Functions of the Operating System
All the computers that we use need an operating system. It may
be a large mainframe computer running UNIX, a
desktop PC running Windows XP, or a handheld
computer running Palm OS. All these systems need
an operating system to make sure all the programs run smoothly.
The operating system is a collection
of special pieces of software that help the computer to operate normally.
The operating system has two main sets of functions:
This is the set of programs that is held in ROM and is run once
the computer first starts (boots up). The Basic
Systems software in a desktop PC allow
the computer chips to accept data from a keyboard and display text and numbers
on a VDU. Without the BIOS the computer would be effectively deaf and dumb:
unable to communicate. As extra input and output devices (peripherals) are
added then extra bits of software (called drivers)
need to be loaded so that the computer can accept data input or send data
For example, when you buy a new printer, you have to load some special software
(the printer drivers) that enable the operating system to communicate with
the new hardware.
As the computer runs, and programs save data to temporary storage
areas in RAM and then load other pieces of data from memory the operating
system has to make sure that the data is stored in proper sized chunks in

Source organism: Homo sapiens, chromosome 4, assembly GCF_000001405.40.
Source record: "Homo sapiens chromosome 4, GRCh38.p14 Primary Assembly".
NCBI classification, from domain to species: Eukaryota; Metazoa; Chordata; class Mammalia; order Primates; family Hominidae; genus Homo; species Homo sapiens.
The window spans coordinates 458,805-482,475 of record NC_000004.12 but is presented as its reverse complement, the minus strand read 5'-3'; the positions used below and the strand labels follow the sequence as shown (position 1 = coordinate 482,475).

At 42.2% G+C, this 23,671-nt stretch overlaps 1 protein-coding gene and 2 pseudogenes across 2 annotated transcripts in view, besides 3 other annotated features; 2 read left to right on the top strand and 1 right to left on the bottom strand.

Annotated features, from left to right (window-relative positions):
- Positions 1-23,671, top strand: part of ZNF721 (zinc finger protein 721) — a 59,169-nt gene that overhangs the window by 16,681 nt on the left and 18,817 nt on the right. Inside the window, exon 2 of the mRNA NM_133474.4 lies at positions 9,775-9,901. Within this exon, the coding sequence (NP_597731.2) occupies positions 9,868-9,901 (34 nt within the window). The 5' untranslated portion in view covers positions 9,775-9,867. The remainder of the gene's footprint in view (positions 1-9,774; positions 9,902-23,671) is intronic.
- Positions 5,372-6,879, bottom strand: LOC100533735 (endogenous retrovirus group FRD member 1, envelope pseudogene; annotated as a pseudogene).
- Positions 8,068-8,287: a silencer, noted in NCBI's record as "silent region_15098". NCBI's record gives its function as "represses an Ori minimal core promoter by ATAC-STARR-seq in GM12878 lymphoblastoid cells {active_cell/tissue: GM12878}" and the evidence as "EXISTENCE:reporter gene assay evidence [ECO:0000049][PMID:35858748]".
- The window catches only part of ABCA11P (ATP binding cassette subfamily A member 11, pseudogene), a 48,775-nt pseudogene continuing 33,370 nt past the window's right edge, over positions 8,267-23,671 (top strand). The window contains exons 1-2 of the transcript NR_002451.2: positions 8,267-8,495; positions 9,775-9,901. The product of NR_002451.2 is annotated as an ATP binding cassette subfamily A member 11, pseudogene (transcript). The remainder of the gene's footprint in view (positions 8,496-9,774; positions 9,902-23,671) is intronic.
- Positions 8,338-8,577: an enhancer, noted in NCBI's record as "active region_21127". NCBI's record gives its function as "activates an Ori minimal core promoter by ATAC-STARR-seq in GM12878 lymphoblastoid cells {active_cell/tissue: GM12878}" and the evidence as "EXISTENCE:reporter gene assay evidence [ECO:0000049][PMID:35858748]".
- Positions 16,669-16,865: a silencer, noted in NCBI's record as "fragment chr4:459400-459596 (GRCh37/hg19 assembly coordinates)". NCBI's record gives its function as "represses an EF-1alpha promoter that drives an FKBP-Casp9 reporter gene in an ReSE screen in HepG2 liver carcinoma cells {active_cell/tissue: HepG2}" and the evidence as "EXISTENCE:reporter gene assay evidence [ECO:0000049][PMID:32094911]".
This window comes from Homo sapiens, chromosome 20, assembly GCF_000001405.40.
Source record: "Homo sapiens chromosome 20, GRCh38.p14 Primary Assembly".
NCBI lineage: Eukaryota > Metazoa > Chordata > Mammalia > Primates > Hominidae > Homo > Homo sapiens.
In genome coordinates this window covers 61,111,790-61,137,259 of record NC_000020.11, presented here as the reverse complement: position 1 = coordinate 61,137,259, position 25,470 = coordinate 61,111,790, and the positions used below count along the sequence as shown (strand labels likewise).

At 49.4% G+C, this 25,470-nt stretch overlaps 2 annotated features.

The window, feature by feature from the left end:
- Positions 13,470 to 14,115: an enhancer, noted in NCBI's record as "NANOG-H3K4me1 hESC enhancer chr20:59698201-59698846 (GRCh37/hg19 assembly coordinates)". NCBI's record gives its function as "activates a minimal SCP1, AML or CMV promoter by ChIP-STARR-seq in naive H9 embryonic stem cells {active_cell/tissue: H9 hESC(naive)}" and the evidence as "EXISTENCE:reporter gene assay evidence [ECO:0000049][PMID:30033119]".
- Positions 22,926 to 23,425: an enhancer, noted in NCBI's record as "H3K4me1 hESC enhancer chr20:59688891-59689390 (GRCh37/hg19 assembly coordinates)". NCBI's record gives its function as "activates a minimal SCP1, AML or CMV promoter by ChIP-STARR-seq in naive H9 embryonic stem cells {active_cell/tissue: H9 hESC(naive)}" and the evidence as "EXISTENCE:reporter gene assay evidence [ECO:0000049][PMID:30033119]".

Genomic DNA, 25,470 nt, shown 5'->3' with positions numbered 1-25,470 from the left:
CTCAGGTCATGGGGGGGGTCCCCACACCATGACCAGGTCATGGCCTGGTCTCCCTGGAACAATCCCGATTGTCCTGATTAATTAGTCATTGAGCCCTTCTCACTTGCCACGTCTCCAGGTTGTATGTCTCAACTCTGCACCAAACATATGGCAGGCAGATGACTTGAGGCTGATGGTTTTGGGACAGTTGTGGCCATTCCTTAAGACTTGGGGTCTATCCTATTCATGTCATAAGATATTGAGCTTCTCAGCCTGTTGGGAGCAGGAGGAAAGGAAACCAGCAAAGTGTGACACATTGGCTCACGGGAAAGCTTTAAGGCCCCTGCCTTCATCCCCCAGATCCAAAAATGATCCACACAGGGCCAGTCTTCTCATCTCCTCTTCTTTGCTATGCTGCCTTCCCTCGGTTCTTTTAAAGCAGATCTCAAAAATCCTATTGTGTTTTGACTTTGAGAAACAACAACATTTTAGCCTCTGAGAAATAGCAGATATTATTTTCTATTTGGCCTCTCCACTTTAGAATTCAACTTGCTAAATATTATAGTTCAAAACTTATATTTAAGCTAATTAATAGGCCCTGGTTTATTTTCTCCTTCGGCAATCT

the right place so that it can be found again efficiently.
In the same way, data stored to floppy, CD-ROM or hard disk must be stored
in such a way that it can be found again quickly with no mistakes in the storage
or retrieval. The operating system offers both the user and the application
programs the chance to save data as a file; rename a file; load a new file;
and delete files.
Some operating systems have functions in them that allow them
to communicate with other computers: sharing both data and programs. The operating
systems need to make sure that different types of computers (such as desktops
and mainframes) can understand each other when connected to the same network
as well as computers and other types of hardware (such as printers, modems,
The other main job of the networked operating system is to offer system security.
This may be a simple case of including a password before the operating system
will allow a user to access the computer. Although it may include special
filters that allow only certain computers to talk to others. The networked
operating system is also able to give rights to certain users and not to others.
Now answer these questions:
out of 10 on that test